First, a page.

© 2022 WSHU
NPR News & Classical Music
Play Live Radio
Next Up:
0:00
0:00
Available On Air Stations

A Connecticut nonprofit offers scholarships to high schoolers to learn high-tech skills

District Tech Program
Ryan Caron King
/
Connecticut Public
Software engineering teacher Mohameth Seck (right) works with student Mary Francoise Soropogui (center) and instructor Kay Detome (left) on the website Soropogui is building as part of a District Arts and Education program. The program provides immersive tech programs for high school students and adults in New Haven and Stamford.

Local high school students who are interested in learning how to code will get a chance through District Arts and Education, a New Haven-based nonprofit organization that provides immersive tech programs.

The organization announced that it has 20 $10,600 full scholarships for underrepresented students for its 12-month programs in New Haven and Stamford. Scholarship applications are being accepted through Nov. 18.

“We have designed a place that has a strong emphasis on human development,” said A.M. Bhatt, the nonprofit’s founder and CEO. “Human development that’s grounded in clarity of personal values and commitments. Tech is a great set of tools to help young students get a sense of what they want to contribute to the world.”

District Tech Program
Ryan Caron King
/
Connecticut Public
Senior MacHenry Charles works on code for the website he’s building as part of a program run by nonprofit District Arts and Education in New Haven. The organization announced that it has 20 full scholarships for underrepresented students for its 12-month programs in New Haven and Stamford.

The project-based program is offered to sophomores, juniors and seniors. Beyond the hard technology skills, educators also focus on soft skills like being able to collaborate with fellow students and communicate information.

Mohameth Seck, a DAE software engineering teacher and former student, said he always wanted to be an engineer, like his father.

“I’ve always wanted to be an inventor,” Seck said. “My dad was an engineer, and I’ve always wanted to be like my dad. But he was a civil engineer and architect. I wanted to get into the hardware of things.”

The West Haven native was a University of Hartford student, majoring in electrical engineering before discovering DAE’s program.

“I realized that college wasn’t really my thing because I knew exactly what I wanted to learn, which was coding,” said Seck, who took a leave of absence from college when he found out he was accepted into DAE’s program. “The first year, I learned foundational software engineering. The second year, I specialized in web design, which were all things I wanted to learn.”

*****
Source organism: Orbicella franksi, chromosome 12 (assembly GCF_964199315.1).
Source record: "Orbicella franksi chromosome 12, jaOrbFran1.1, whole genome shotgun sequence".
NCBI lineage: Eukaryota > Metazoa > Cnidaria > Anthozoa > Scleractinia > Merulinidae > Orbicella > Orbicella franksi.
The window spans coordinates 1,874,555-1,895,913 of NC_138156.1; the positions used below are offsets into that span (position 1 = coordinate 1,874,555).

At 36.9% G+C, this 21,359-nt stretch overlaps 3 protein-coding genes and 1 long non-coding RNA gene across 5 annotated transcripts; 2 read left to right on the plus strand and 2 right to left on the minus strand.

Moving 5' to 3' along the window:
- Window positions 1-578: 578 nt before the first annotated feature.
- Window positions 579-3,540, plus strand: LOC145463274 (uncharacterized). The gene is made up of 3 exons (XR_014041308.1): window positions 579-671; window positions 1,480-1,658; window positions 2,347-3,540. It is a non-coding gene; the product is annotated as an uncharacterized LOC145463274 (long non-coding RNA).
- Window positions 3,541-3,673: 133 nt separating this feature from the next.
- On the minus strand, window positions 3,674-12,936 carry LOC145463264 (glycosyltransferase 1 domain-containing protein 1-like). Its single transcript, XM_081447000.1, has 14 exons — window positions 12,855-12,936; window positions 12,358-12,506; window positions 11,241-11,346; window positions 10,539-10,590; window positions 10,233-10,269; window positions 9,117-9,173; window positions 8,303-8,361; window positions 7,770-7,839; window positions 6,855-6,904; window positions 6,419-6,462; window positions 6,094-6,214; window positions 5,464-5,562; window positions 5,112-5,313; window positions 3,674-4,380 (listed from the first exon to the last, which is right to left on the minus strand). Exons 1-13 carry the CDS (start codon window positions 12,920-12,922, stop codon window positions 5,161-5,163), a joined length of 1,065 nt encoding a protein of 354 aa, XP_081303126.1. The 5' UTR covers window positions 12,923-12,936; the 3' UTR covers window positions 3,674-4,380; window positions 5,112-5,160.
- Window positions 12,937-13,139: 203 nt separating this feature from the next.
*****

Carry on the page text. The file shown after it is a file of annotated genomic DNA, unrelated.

Seck was then asked by the organization to help run a summer program. The next thing he knew, he became a DAE teacher.

“It was a very nontraditional path that I took, but it’s important to know that not everyone can go to college,” he said. “Other options are important. This is a great community; everyone’s from different backgrounds and we learn so much from each other. I never thought I would become a teacher, but here I am.”

District Tech Program
Ryan Caron King
/
Connecticut Public
Software engineering teacher Mohameth Seck speaks to students in the District Arts and Education immersive tech program in New Haven. Before teaching, Seck was a student in DAE’s adult program. “This is a great community; everyone’s from different backgrounds and we learn so much from each other,” he said.

For the 2022-23 academic year, DAE will have roughly 170 students across its two high school campuses in New Haven and Stamford. There's an additional estimated 75 adult students in its adult skills academy.

For Bhatt, it was really important to help bring equity to underrepresented students when it comes to education.

“It’s also the right thing to do,” he said. “We have neighborhoods and populations that we haven’t brought into the industrial age in terms of equity, and certainly not the digital age. We’re here to cultivate generations of diverse tech talent.”

Krish Patel hopes to be a part of that future talent. The Wilbur Cross High School senior started the program earlier this year and loves the hands-on experience.

“I was always interested in coding and tried to learn how to do it by Googling it myself,” Krish said. “But it’s hard to understand it that way. When I found out about DAE, I got interested, applied and got a spot. Now it’s not just me and Google.”

He’s working on a cyber security project where he teaches people the importance of learning about potential scams and prevention. While learning how to code, Krish said he’s surprised that he became comfortable working with other people along the way.

“As a kid, I was nervous to introduce myself to new people,” Krish said. “But being a part of this program, now I can sit with a group of random people and be comfortable introducing myself to them and talking with them.”

Catherine Shen is a Connecticut Public’s education reporter. The Los Angeles native comes to CT Public after a decade of print and digital reporting across the country.